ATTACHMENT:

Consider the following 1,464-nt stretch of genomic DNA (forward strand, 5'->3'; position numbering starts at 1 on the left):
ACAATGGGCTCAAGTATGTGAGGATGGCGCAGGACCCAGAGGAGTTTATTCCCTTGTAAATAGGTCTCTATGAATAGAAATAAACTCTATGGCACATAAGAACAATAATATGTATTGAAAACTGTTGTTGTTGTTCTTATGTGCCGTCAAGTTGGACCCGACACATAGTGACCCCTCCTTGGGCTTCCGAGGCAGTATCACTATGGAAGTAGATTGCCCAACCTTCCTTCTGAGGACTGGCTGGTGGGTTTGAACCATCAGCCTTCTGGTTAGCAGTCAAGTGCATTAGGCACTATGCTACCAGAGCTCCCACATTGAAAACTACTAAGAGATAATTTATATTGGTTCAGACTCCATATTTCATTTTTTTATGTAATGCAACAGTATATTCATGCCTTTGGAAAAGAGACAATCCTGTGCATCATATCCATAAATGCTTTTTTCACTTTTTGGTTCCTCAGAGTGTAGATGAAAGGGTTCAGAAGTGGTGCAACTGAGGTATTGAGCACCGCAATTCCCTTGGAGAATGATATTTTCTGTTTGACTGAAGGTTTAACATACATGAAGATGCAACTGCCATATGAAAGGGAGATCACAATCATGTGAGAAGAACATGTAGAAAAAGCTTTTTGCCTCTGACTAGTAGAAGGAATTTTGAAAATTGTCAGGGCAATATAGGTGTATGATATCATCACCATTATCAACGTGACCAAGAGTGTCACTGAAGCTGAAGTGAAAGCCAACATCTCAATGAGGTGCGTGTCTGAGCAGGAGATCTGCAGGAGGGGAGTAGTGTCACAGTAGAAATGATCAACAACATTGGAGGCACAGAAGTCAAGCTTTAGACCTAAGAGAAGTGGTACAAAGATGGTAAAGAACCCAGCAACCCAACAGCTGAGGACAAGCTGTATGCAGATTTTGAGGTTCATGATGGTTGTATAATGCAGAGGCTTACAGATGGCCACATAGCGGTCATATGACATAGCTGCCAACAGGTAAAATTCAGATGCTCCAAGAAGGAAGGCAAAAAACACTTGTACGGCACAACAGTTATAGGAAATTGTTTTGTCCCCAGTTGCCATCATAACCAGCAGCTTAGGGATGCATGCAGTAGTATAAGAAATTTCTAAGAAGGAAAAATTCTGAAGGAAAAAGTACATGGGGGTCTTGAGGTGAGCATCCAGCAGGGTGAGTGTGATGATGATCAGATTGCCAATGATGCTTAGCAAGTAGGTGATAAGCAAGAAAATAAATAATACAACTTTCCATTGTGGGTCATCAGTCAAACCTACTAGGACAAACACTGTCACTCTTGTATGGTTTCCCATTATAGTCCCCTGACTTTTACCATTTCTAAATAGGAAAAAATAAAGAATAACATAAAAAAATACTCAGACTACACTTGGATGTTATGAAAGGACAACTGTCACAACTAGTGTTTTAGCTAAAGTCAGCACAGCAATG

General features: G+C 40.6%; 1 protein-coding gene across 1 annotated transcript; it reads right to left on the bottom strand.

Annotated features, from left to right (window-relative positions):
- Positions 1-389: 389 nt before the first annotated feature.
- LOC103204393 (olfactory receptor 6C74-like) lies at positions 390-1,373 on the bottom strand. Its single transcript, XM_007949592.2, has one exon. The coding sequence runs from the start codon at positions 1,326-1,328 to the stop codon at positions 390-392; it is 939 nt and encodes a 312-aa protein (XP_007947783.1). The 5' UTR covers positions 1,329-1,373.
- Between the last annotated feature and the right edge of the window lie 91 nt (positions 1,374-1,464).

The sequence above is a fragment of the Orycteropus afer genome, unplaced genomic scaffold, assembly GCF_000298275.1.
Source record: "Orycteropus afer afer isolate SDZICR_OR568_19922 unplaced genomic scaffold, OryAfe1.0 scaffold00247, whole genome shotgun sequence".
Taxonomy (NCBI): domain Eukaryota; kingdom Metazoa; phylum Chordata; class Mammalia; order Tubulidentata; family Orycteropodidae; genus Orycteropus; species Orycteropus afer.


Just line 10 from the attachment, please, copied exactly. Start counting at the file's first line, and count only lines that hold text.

Taxonomy (NCBI): domain Eukaryota; kingdom Metazoa; phylum Chordata; class Mammalia; order Tubulidentata; family Orycteropodidae; genus Orycteropus; species Orycteropus afer.